MOUNTAIN VIEW -- In a far corner of a former Navy base near the edge of San Francisco Bay, construction crews have embarked this summer on building nine brand-new Google (GOOG) "noodles" -- a collection of long, oddly curved buildings that will be a new workplace for several thousand employees of the Internet search giant.
Google's planned Bay View campus, sitting on 42 acres of the former Moffett Field in Mountain View, represents the company's first effort to build its own offices from the ground up, instead of taking over buildings from other companies.
And while Google has kept a tight lid on many details, company officials promise the new campus will have the outlandish amenities Google is known for -- including gourmet cafeterias, an elevated bike path and maybe a zip line -- and a design that's friendly both to workers and the surrounding baylands, with lots of windows for natural light and optimum views, native landscaping and a cutting-edge water treatment system.
"We love our existing home, but it's an office park," said Anthony Ravitz, a civil engineer who oversees environmental issues for Google's real estate division. The new complex is designed "to give us a better sense of place," he added. "The idea is for there to be a very different look and feel."
Google has a long-term lease on the site from NASA, which is operating the old Moffett property as a federal research park. The new campus is just east of the current Googleplex, a sprawling assortment of buildings scattered on both sides of Shoreline Boulevard that Google has leased or bought over the years.
Some Mountain View residents worry it will disrupt the natural surroundings and draw more commuters to clog local roads. Since the site is on federal land, Google didn't undergo a city planning review, but the company says it's sensitive to environmental and traffic concerns.
"We're encouraging people to leave their cars at home," Google Vice President David Radcliffe told city officials at a meeting about the project. The company says 7 percent of its 12,000 Mountain View employees ride bicycles to work, and it hopes to triple that figure. At another meeting, Google real estate executive John Igoe vowed that half the Googlers on the new campus will arrive on bikes or company shuttle buses.
Google won't say which business units or exactly how many workers will occupy the new structures, although sources estimate 3,500 to 5,000 people. Google initially talked about building employee housing on the site when it announced the NASA lease in 2008, but a spokeswoman said there's no housing in the current plans. She declined to elaborate.
Company officials also wouldn't disclose the cost of the new campus, slated to open in 2015. But at heights ranging from three to five stories, the buildings amount to 1.1 million square feet of office space, which Google hopes will earn top marks from the LEED certification program for energy and environmental design.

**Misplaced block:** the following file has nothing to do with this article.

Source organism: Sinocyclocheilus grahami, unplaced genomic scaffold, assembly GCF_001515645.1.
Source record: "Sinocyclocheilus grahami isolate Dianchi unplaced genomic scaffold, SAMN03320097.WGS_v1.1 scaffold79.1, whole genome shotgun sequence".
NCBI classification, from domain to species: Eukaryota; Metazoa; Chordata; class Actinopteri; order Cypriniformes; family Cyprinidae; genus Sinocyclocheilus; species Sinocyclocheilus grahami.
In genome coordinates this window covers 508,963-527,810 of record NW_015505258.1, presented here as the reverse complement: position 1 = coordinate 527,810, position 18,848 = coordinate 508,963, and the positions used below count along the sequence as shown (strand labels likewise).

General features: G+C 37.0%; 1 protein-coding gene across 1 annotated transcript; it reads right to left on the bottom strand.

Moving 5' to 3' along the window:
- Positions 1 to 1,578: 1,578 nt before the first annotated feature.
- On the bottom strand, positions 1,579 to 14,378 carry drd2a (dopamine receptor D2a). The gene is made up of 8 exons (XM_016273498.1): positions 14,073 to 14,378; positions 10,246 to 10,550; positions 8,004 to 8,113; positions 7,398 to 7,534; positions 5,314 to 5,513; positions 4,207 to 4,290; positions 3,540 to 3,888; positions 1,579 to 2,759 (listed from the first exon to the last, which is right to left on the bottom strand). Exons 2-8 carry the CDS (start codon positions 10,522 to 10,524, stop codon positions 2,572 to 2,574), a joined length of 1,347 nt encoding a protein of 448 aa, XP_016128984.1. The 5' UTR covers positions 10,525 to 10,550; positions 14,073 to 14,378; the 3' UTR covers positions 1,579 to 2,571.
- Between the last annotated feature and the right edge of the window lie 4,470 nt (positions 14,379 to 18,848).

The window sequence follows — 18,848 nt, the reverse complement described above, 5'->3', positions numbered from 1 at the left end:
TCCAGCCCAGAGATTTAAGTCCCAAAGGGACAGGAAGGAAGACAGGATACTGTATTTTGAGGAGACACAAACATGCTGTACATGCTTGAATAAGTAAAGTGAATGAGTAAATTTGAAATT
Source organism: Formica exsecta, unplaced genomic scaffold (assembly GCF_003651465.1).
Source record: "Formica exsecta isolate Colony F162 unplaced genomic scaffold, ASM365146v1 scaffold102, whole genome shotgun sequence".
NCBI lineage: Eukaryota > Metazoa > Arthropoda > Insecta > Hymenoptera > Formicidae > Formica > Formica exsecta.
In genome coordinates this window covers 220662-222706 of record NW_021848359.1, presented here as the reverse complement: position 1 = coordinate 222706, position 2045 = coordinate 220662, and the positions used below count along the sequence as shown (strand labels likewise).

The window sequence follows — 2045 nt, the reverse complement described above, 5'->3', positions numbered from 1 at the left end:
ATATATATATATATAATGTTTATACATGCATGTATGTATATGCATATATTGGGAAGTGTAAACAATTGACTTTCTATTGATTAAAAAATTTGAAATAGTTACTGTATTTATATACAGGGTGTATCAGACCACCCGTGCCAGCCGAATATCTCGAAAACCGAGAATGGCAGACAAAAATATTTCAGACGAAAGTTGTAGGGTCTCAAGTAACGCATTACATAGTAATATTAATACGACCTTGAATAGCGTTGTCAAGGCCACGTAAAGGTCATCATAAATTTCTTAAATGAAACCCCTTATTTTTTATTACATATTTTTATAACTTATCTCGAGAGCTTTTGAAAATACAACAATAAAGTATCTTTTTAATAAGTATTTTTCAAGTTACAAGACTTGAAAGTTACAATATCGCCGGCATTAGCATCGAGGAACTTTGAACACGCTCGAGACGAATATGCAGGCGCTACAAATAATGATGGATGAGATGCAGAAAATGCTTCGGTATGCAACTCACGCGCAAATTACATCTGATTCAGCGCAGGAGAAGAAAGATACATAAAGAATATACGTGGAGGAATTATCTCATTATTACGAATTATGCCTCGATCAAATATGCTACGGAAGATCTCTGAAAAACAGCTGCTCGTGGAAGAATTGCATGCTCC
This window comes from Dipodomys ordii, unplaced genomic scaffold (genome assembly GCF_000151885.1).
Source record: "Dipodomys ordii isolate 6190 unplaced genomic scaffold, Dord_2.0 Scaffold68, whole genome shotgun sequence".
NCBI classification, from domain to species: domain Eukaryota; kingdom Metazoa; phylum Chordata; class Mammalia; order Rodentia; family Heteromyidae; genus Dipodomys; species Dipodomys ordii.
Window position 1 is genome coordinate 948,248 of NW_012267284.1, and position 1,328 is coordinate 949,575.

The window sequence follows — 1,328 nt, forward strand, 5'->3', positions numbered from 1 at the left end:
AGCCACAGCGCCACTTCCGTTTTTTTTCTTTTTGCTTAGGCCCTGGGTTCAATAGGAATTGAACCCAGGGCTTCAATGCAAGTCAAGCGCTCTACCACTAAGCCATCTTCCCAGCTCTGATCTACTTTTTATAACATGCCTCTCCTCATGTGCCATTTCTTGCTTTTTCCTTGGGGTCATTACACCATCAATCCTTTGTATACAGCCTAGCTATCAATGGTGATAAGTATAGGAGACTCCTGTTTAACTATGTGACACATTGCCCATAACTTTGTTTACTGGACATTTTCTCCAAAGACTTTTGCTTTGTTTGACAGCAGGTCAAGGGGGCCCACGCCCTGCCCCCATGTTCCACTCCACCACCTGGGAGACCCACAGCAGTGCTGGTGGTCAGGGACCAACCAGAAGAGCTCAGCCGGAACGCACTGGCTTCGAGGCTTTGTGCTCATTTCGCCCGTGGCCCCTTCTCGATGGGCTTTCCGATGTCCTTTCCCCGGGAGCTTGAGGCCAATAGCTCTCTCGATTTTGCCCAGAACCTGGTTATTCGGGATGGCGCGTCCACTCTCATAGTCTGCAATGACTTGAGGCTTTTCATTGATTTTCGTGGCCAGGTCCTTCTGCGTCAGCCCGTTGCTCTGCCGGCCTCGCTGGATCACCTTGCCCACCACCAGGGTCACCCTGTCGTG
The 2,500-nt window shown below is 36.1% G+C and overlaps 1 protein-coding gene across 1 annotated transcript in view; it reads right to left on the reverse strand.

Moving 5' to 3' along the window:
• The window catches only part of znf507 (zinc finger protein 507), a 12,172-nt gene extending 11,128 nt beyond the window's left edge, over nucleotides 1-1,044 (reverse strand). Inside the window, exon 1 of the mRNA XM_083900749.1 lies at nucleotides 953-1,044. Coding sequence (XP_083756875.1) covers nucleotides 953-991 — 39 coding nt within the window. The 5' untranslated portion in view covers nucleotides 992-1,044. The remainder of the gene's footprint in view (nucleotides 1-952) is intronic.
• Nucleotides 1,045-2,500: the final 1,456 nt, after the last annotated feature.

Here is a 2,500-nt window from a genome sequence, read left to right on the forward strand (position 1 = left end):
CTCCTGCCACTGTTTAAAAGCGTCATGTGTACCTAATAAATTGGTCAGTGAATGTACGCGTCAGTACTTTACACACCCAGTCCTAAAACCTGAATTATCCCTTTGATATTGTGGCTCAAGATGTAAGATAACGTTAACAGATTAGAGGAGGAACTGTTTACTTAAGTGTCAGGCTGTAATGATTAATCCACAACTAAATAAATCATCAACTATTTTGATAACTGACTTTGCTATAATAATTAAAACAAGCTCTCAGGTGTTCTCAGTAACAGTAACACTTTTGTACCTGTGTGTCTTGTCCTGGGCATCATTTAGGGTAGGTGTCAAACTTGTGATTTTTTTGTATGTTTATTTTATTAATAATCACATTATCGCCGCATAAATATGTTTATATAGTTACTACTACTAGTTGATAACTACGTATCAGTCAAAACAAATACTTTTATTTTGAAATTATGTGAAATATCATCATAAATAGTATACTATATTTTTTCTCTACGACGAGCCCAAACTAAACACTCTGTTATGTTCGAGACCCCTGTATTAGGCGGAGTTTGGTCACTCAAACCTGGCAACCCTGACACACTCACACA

All the buildings will be connected by an elevated pathway for walking or bicycling, said architect Ryan Mullenix, who described it as an "infinite loop" that will let a worker on any floor of any building get to a meeting in any other building in less than five minutes.
The nine buildings will use radiant heating and cooling from a system of pipes that circulate chilled or heated water from a central plant on the campus, said Peter Rumsey, a design engineer on the project. A separate ventilation system will bring in fresh air from outdoors, instead of recirculating what's inside.
And because the buildings are long and narrow, with plenty of windows, Google says more than 70 percent of the interior space will use natural light during the day. The buildings are arranged at various angles and each structure is "bent" rather than shaped like a perfect rectangle. Ravitz said that's why designers have been calling them "noodles."
The alignment of the buildings is designed to provide optimal views of the bay and surrounding landscape, according to Ravitz, who said designers also studied air patterns so the structures will serve as wind breaks for a series of outside areas where Google hopes workers will picnic, stroll or even hold meetings.
"We want to create a transparent campus, where people will feel connected to what's outside," he said, "so the buildings almost to some degree go away."
Google is planning mostly natural landscaping for the campus, with trees and native plants that are favored by local butterflies and other wildlife. It also will create eight acres of new wetland habitat on the site, said Cheryl Barton, a landscape architect on the project.
At least one of the buildings will have a "green" roof with live plantings and open-air space for meetings or informal gatherings, Barton said. Google says the other roofs will have environmentally friendly features, but the details have not yet been decided.
Google representatives have hinted at other amenities: A company fact sheet lists a "rooftop vineyard" on one building, along with zip lines and a "wind-driven music farm." A spokeswoman declined to give details, saying they are "ideas in the works."
Contact Brandon Bailey at 408-920-5022; follow him at Twitter.com/BrandonBailey.